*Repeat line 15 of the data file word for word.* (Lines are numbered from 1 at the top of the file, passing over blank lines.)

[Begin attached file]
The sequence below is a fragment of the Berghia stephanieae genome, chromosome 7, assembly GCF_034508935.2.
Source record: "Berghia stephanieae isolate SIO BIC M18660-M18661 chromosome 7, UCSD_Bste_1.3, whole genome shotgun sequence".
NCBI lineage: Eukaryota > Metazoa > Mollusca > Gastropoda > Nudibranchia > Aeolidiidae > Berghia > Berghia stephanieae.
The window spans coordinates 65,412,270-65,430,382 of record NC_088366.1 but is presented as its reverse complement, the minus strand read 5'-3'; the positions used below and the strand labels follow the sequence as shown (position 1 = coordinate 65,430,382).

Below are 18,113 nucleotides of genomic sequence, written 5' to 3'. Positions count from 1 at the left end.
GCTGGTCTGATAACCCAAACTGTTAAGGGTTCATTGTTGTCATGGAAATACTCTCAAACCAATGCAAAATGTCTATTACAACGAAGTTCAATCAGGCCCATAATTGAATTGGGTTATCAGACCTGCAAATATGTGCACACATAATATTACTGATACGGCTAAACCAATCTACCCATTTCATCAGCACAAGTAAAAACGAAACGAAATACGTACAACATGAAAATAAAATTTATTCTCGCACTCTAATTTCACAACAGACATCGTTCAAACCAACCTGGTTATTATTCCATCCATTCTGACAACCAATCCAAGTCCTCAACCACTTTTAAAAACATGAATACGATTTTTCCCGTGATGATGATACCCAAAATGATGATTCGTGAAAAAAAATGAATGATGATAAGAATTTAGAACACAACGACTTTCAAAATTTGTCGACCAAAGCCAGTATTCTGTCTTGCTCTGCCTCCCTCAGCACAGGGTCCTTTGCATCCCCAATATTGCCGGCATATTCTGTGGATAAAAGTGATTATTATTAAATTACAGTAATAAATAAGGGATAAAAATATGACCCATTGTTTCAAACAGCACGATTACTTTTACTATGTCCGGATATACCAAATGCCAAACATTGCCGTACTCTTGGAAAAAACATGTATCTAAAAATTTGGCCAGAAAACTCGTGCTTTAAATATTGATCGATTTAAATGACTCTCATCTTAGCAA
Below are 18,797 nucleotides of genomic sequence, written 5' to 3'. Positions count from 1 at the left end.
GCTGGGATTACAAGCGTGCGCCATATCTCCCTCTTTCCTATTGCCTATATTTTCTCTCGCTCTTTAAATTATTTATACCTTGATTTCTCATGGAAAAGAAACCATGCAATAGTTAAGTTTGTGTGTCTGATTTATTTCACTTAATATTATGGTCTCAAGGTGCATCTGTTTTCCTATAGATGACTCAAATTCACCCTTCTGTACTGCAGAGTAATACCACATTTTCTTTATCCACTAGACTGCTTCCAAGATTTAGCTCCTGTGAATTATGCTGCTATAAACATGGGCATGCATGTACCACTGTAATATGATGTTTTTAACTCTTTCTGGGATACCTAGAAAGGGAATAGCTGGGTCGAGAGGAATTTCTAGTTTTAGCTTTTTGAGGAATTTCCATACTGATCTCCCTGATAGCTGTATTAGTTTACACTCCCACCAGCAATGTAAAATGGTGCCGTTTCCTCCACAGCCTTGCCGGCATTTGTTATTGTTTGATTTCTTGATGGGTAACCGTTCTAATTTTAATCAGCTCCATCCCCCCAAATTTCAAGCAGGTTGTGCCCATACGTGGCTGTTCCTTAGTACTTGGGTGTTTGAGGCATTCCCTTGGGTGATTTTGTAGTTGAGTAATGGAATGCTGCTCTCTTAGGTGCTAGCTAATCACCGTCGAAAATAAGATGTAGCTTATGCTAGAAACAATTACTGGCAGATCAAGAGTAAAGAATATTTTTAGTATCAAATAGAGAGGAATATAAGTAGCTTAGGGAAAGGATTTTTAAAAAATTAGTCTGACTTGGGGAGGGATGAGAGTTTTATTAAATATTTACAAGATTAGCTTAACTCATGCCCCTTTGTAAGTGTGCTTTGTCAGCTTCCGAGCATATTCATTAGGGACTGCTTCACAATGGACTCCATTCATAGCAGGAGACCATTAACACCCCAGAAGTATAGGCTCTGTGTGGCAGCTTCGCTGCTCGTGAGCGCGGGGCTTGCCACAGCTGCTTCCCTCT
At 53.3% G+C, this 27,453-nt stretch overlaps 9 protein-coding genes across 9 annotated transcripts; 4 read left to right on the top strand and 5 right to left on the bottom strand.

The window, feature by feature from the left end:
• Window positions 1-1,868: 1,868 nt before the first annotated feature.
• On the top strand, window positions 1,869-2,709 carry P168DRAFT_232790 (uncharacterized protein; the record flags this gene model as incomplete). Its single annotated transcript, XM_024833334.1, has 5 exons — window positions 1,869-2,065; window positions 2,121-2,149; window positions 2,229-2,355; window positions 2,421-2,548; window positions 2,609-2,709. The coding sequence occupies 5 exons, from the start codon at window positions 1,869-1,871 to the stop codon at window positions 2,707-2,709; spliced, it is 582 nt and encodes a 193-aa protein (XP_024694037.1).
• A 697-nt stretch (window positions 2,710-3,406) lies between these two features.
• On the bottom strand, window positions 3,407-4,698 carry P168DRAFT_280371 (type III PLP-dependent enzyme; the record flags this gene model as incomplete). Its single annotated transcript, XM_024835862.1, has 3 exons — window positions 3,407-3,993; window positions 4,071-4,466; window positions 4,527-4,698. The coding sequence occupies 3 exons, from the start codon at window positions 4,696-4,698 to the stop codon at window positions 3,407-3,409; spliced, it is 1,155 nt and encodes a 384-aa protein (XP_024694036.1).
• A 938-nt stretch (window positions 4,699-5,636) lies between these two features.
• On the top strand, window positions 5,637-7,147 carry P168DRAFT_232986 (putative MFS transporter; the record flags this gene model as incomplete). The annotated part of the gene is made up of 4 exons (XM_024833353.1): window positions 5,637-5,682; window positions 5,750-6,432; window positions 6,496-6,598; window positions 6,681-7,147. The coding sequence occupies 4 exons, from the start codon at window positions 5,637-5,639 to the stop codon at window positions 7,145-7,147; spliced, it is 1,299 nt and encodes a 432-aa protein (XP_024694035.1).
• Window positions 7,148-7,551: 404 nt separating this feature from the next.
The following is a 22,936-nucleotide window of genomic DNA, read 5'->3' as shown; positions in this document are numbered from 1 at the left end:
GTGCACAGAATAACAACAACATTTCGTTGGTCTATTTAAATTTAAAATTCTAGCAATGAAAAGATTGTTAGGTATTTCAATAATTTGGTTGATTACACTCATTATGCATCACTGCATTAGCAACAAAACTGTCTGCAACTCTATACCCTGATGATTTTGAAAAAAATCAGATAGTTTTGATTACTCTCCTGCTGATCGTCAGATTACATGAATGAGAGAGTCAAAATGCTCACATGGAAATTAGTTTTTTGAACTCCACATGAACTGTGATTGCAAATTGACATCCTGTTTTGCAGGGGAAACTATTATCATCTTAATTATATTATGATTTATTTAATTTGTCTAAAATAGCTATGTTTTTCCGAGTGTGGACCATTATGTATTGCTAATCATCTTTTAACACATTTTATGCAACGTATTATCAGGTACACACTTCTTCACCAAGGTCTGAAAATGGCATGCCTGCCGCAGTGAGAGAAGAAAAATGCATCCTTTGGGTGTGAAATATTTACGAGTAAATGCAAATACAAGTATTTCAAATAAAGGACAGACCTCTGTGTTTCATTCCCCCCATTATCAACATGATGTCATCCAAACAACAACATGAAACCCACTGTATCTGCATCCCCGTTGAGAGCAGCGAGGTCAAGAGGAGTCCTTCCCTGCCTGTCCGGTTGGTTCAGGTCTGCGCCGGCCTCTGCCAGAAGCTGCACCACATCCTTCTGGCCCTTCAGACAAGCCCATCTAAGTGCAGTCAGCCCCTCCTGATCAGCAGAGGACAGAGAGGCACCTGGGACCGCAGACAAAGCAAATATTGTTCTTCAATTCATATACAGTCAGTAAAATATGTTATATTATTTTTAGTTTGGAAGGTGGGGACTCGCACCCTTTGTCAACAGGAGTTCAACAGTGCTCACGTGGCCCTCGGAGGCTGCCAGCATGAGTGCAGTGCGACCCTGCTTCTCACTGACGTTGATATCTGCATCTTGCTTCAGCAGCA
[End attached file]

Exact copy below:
• A 938-nt stretch (window positions 4,699-5,636) lies between these two features.